refers. However, independent review of Missouri Case.Net, the
state of Missouri's online docketing system, shows that
in State v. Marvin Young, Case No. 15BB-CR00578-01
(12th Jud. Cir. Nov. 14, 2017), plaintiff was prosecuted in
the Circuit Court of Warren County, Missouri on charges of
tampering with a motor vehicle. The presiding Judge was
Wesley Clay Dalton, and the State was represented by Kelly
King. The case proceeded to trial by jury on November 13,
2017. On November 14, 2017, a jury returned a verdict of
guilty of tampering in the first degree. This Court takes
judicial notice of this Missouri State Court record, as
obtained through the public records published on Missouri
Case.Net. See Levy v. Ohl, 477 F.3d 988 (8th Cir.
2007) (district court may take judicial notice of public
state records); Stutzka v. McCarville, 420 F.3d 757,
760 n. 2 (8th Cir. 2005) (courts “may take judicial
notice of judicial opinions and public records.”).
complaint is legally frivolous, and will be dismissed.
Plaintiff names the Circuit Court of Warren County, Missouri
as a defendant. The Circuit Court of Warren County, the 12th
Judicial Circuit Court of the State of Missouri, is immune
under the Eleventh Amendment. See McKlintic v. 36th
Judicial Circuit Court, 508 F.3d 875 (8th Cir. 2007).
also names Judge Wesley Clay Dalton as a defendant, and
claims that he committed wrongdoing when performing his
duties in plaintiff's judicial proceedings. Judicial
immunity grants absolute immunity to judges from civil
lawsuits based on alleged judicial misconduct, subject to two
exceptions: (1) when a judge does not act within his judicial
capacity or (2) when a judge takes judicial action in the
complete absence of all jurisdiction. Mireles v.
Waco, 502 U.S. 9, 11-12 (1991). Here, all of Judge
Dalton's allegedly unlawful actions were judicial in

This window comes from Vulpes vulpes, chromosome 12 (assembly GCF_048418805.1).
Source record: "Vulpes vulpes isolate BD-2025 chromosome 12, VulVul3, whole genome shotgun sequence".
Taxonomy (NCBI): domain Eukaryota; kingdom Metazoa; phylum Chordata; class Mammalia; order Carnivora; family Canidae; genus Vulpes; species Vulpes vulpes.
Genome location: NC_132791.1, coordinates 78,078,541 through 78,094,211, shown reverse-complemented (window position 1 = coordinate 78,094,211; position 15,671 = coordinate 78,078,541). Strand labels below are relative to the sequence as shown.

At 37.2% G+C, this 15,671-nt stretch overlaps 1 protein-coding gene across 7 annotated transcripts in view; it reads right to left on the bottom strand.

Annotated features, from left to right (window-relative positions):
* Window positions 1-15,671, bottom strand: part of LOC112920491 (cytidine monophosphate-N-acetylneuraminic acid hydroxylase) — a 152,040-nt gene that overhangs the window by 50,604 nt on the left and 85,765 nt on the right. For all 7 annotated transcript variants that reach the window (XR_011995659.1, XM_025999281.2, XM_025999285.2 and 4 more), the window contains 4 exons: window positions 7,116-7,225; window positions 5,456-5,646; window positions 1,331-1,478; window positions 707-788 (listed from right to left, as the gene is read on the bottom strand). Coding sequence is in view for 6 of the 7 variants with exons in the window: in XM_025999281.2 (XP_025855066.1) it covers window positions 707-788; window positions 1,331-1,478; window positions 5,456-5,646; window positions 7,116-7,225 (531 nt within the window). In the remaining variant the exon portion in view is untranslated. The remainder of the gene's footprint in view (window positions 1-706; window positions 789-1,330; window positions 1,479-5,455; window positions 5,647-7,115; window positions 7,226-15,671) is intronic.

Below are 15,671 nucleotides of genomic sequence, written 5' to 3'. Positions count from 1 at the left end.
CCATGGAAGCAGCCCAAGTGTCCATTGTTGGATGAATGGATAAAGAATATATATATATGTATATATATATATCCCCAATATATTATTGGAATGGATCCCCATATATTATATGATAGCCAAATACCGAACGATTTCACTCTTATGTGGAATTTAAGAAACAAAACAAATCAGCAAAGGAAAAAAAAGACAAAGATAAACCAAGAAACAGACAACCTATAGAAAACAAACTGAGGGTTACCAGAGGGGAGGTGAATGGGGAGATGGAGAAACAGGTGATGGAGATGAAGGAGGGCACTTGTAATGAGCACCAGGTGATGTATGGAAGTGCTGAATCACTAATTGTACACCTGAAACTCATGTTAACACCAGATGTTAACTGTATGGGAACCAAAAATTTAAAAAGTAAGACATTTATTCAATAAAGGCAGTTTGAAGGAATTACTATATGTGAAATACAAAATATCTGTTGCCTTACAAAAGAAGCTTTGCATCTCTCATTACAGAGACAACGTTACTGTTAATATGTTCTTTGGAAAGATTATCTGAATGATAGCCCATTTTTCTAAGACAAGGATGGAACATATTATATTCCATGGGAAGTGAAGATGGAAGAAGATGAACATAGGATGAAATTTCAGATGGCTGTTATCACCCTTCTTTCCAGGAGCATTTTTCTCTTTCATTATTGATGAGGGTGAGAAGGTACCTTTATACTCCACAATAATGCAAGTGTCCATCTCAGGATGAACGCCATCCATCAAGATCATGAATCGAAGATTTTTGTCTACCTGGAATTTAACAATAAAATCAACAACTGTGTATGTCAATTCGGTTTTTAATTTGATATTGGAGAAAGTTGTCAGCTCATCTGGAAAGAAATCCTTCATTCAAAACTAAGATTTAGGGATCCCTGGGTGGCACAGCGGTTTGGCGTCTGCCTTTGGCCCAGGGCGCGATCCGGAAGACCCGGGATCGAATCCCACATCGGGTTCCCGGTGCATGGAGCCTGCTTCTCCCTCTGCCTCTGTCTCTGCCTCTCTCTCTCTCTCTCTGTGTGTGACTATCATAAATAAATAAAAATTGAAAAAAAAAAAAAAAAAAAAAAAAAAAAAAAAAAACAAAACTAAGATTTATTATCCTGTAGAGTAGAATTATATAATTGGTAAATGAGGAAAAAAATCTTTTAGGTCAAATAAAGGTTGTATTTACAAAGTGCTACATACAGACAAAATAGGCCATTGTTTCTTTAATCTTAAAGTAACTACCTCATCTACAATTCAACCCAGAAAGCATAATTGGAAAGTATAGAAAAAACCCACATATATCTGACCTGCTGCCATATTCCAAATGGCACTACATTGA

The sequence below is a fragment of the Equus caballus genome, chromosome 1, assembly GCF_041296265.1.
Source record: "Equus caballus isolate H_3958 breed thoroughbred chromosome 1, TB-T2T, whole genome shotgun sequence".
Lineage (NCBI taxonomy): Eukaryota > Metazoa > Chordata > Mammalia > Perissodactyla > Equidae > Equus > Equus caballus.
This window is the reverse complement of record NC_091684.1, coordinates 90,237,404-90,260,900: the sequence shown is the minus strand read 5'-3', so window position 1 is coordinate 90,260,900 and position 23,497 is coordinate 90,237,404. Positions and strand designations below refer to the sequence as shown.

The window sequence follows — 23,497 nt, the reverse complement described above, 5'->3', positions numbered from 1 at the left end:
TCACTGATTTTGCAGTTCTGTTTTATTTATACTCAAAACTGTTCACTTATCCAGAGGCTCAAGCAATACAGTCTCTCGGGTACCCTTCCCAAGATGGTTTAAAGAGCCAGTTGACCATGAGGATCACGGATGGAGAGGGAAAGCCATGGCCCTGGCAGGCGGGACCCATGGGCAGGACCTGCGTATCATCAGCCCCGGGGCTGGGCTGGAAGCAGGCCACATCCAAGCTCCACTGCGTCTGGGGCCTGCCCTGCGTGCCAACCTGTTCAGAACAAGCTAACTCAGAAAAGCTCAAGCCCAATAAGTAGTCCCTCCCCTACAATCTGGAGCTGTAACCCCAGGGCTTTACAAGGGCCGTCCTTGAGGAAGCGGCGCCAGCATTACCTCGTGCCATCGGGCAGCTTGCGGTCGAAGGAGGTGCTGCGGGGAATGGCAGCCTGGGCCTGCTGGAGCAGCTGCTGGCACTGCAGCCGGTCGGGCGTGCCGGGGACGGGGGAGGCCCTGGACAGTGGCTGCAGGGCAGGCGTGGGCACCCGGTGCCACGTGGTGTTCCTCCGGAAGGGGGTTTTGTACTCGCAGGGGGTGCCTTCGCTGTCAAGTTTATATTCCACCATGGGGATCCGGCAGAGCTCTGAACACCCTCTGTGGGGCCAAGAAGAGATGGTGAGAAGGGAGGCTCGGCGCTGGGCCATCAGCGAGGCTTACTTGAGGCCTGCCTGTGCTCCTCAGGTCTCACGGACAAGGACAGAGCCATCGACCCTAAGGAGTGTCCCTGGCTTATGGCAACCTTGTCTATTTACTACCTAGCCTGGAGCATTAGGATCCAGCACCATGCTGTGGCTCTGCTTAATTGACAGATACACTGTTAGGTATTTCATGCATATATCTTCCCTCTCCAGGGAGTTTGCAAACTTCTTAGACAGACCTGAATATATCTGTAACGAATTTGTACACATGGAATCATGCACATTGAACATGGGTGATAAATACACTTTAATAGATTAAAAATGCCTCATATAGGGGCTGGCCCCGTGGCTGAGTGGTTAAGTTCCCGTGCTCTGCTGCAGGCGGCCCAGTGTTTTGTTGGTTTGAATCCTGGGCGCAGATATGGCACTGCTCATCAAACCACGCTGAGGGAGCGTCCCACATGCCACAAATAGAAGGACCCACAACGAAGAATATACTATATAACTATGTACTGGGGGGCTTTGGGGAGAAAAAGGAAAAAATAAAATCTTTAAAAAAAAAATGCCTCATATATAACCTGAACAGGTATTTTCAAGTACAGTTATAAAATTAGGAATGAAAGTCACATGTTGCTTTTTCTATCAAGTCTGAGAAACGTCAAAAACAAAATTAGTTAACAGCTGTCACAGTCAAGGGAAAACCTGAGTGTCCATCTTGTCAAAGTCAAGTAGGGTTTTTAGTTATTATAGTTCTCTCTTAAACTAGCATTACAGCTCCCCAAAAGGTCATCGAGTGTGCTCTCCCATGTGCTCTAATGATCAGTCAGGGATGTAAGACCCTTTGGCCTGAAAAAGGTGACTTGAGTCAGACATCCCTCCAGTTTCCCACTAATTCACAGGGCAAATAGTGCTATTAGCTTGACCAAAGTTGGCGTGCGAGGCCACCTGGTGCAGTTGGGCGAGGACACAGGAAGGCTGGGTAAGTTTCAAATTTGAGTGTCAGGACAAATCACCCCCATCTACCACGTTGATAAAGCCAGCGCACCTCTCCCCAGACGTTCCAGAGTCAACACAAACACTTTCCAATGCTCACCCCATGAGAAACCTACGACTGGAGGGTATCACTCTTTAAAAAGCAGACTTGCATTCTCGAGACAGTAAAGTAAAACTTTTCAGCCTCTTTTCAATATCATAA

nature. Further, Judge Dalton, acting as a judge in the 12th
Judicial Circuit Court, took judicial action pursuant to that
court's jurisdiction granted to it by the Missouri
Constitution. See Mo. Const. art V. Judicial
immunity applies “even when the judge is accused of
acting maliciously.” Pierson v. Ray, 386 U.S.
547, 554 (1967). Because Judge Dalton acted within his
judicial capacity and within his court's proper
jurisdiction, he is granted absolute immunity from civil suit
as to plaintiff's claims against him. Plaintiff's
claims against Judge Dalton are legally frivolous, and will
also names prosecuting attorney Kelly King as a defendant,
and claims that she committed wrongdoing while prosecuting
him. Absolute immunity protects prosecutors against claims
arising from their initiation of a prosecution and presenting
a criminal case, even when vindictive prosecution is alleged.
See Imbler v. Pachtman, 424 U.S. 409, 430-31 (1976)
(prosecutors are absolutely immune from civil rights claims
based on actions taken while initiating and pursuing a
criminal prosecution); see also Myers v. Morris, 810
F.2d 1437, 1448 (8th Cir. 1987) (prosecutorial immunity
extends even to allegations of vindictive prosecution);
Brodnicki v. City of Omaha, 75 F.3d 1261, 1266 (8th
Cir. 1996) (“Absolute immunity covers prosecutorial
functions such as the initiation and pursuit of a criminal
prosecution, the presentation of the state's case at
trial, and other conduct that is intimately associated with
the judicial process”). Plaintiff's claims against
King are legally frivolous, and will be dismissed.
to the extent plaintiff can be understood to pursue federal
habeas relief for violation of his Sixth Amendment right to a
speedy trial, or for any other pretrial issues, his claims
are now moot. See Yohey v. Collins,985 F.2d 222,
228-29 (5th Cir. 1993) (claims for federal habeas relief ...